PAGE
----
In charting the transnational emergence of postcolonial literature through the medium of magazines, journals, and pamphlets, Suhr-Sytsma skillfully plots the networks of publication that bind Ireland, Nigeria, Britain, and the Caribbean together, proving that Ireland was not (as many have argued) an exception in the postcolonial world, but a node in a vast and complex network. While we might, with Joe Cleary and David Lloyd and others, agree that Ireland was “differentially integrated” into the global economy,[3] Suhr-Sytsma’s analysis of the materiality of publication indicates the cooperative co-emergence of Northern Irish writing (his principal Irish focus) with the entire field of “Commonwealth Literature,” which was one discursive site of the emergence of postcolonial literature.

Poetry, Print, and the Making of Postcolonial Literature is meticulously researched, drawing on archival sources at Emory University, the Harry Ransom Center, Leeds University, and in Belgium and Nigeria. It is also theoretically sophisticated, constantly illuminating, often counterintuitive, beautifully written, and filled with keenly observed close readings—an astonishing achievement in a first book. While deeply read in the fields of Irish Studies and African Studies, Suhr-Sytsma is not beholden to their archives, their guiding questions, or their diasporic geographies. In balancing these disciplinary demands so deftly, Suhr-Sytsma mirrors the writers he analyzes, whose work struggles “to convoke transnational publics in print without expatriating themselves literally or culturally” (7).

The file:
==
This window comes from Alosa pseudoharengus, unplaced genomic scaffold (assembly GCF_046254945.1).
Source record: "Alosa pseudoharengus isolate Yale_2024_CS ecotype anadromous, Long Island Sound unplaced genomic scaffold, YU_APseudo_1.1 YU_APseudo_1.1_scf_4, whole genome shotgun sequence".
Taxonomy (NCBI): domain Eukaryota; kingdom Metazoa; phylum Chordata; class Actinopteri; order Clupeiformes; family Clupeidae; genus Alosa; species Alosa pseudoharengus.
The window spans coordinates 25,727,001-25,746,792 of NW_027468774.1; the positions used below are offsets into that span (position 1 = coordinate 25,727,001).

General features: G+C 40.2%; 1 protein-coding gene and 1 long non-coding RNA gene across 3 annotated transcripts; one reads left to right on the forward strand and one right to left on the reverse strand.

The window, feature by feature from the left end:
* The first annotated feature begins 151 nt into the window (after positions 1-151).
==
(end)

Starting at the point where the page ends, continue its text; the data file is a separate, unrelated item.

Constraints of space won’t allow me to detail all of the rich argumentation in this book, so I will summarize quickly the early sections on the non-Irish poetry. In skipping over these chapters, I do a disservice to the fine and detailed research that marks them and their hard-won conclusions. Chapter 1, “Provincializing the Greenwich Meridian,” realigns what Suhr-Sytsma calls the Greenwich Meridian of literature, explicitly taking on Pascale Casanova’s problematic arguments, which see a literary world classified according to its closeness to the (invariably European and metropolitan) prime meridian, while assigning the rest to an anterior time. Suhr-Sytsma’s argument, by contrast, identifies Ibadan, Leeds, and Belfast (and the work of Tony Harrison, J.P. Clark, Christopher Okigbo, and Seamus Heaney) as new centers of writing and publishing that create their own “literary present” (59). Shifting the focus to a very particular point in time, Chapter 2, “Editing the Commonwealth,” examines how the rubric of Commonwealth literature was produced by the Commonwealth Arts Festival of 1965, and the work of Les Murray, Louise Bennett, and Edward Lucie-Smyth, and others. If, like me, you instinctively recoil from the term “Commonwealth” and the clubby post-imperial bonhomie it implies, you will find this chapter uncomfortable reading, as Suhr-Sytsma convincingly argues that the field of postcolonial literature owes a deep institutional debt to the “Commonwealth,” which was “at once a late-imperial bid to retain a sphere of cultural influence after the end of empire and a genuine attempt to surmount British parochialism” (83). The book returns to Okigbo in Chapter 3, “Fashioning the Modern African Poet,” charting how he (and Achebe and Wole Soyinka) responded to the challenge of writing and acting as intellectuals in the face of the Nigerian Civil War, building a world of poetry and print that listened deeply to local concerns and spoke freely to international publics.